New York City’s highest earners are set to foot the bill for one of Mayor-elect Bill de Blasio’s signature campaign proposals—increased access to early education programs. According to a Quinnipiac University poll released on Wednesday, more than six in ten New York state voters support de Blasio’s plan to fund this and other public education initiatives by raising the city income tax from 3.9 to 4.4 percent on those who make more than $500,000 annually.
But de Blasio still has to sell the plan to a divided state legislature and gain the support of fellow Democrat Gov. Andrew Cuomo, who is up for re-election next year and has previously committed to keep tax rates under control.
While the poll showed that 90 percent of Democrats and 60 percent of Independents support the tax hikes, 60 percent of Republicans oppose it. Since Republicans have partial control of the state Senate due to a power sharing agreement, that opposition could be a critical factor.
Republicans “still have a lot to say about what happens in Albany,” said Quinnipiac’s Maurice Carroll.
De Blasio’s goal is to narrow the achievement gap for low-income minority students by providing free access to preschool programs for 4-year-olds.
But free access is no guarantee that de Blasio’s goal will be reached.
There is direct evidence that high-quality preschool programs produce desirable results. The High/Scope Perry Preschool project tracked 123 low-income, minority children for nearly four decades. The project initially divided the students into two groups. One received a high-quality preschool education, the other group none at all. Students were tested initially for IQ and then tracked over the ensuing decades.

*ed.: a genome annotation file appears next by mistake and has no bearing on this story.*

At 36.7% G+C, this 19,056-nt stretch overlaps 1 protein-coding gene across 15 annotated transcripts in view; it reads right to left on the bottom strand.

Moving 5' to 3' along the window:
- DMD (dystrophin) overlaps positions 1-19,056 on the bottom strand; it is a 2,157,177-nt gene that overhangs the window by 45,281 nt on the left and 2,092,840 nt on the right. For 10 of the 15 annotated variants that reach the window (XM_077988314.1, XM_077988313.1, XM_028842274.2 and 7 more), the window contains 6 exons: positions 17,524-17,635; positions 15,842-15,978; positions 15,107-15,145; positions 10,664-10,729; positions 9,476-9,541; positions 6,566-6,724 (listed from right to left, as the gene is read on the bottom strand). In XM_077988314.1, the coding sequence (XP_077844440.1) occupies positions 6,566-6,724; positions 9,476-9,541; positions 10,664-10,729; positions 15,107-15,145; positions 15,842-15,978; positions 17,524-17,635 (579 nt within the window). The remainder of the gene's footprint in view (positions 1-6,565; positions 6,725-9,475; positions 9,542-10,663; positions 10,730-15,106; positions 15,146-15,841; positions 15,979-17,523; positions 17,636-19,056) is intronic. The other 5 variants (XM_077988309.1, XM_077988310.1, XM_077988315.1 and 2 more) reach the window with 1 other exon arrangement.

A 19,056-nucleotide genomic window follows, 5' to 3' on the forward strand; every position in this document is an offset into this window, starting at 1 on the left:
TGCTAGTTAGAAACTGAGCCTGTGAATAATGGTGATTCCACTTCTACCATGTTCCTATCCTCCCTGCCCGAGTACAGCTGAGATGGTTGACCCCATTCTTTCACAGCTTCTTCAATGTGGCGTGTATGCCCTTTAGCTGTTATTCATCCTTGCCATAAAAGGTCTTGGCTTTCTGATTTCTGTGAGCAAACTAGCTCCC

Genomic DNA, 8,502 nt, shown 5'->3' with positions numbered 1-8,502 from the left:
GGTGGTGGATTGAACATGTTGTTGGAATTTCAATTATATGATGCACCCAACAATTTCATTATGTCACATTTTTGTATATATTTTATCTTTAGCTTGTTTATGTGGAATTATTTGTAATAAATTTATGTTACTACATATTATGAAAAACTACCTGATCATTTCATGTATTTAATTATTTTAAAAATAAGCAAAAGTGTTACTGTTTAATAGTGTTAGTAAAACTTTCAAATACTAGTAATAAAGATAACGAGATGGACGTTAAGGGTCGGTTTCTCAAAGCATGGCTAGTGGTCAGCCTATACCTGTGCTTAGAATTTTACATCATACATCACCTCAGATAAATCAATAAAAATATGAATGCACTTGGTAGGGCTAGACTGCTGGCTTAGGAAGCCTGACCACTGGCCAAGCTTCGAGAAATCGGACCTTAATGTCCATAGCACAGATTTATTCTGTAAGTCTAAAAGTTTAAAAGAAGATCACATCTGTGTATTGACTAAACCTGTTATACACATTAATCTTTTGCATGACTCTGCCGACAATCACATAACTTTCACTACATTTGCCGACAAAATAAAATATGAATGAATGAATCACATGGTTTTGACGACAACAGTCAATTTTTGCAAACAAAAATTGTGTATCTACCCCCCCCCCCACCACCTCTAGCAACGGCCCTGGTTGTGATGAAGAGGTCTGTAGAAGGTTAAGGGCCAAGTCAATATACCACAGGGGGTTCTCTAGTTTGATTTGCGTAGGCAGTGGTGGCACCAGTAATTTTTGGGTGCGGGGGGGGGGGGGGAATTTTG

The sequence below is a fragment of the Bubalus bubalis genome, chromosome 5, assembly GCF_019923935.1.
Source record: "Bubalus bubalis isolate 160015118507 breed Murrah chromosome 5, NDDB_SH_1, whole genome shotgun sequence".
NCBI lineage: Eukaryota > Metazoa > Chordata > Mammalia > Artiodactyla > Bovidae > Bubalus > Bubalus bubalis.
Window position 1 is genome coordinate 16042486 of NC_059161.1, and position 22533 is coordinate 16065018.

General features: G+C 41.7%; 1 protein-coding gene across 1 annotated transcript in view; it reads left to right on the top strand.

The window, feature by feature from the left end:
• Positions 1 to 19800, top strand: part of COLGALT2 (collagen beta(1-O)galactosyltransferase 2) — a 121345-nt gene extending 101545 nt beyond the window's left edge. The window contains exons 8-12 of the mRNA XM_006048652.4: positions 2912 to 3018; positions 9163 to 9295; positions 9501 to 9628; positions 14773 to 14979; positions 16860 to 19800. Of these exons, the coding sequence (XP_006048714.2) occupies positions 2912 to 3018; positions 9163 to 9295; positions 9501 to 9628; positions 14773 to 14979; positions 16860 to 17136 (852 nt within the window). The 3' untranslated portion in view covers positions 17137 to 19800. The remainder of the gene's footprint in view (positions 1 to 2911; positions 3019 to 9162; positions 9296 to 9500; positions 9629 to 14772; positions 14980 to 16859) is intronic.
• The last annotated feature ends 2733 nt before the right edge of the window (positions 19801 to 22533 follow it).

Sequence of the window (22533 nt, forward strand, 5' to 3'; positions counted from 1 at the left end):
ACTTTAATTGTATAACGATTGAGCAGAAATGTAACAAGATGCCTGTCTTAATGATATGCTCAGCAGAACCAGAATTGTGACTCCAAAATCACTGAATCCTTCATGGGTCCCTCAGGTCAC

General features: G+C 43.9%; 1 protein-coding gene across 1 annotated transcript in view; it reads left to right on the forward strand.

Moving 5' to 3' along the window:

The results were dramatic. Adults who had the high-quality preschool experience were 20 times more likely to have graduated from high school. They were also nearly 20 percent less likely to be on welfare at age 40. These adults also got better grades throughout their school careers and were more likely to remain married.
The free preschool education available to many low-income students through the government-funded Head Start program, however, shows much different results. According to Congress’ recently mandated evaluation of Head Start, the program fails to improve children’s cognitive abilities. In some instances, the Head Start participants actually showed lower outcomes when compared to those in the study who did not participate in Head Start preschool. Administered by the federal Department of Health and Human Services, the study tracked 5,000 children who were randomly assigned to either participate in a Head Start program or not. It then followed them through first grade and reported on their progress.
The people of New York—particularly those who have preschool age children, and those who will be footing the bill—deserve to hear from de Blasio assurance about the quality of program their children will receive.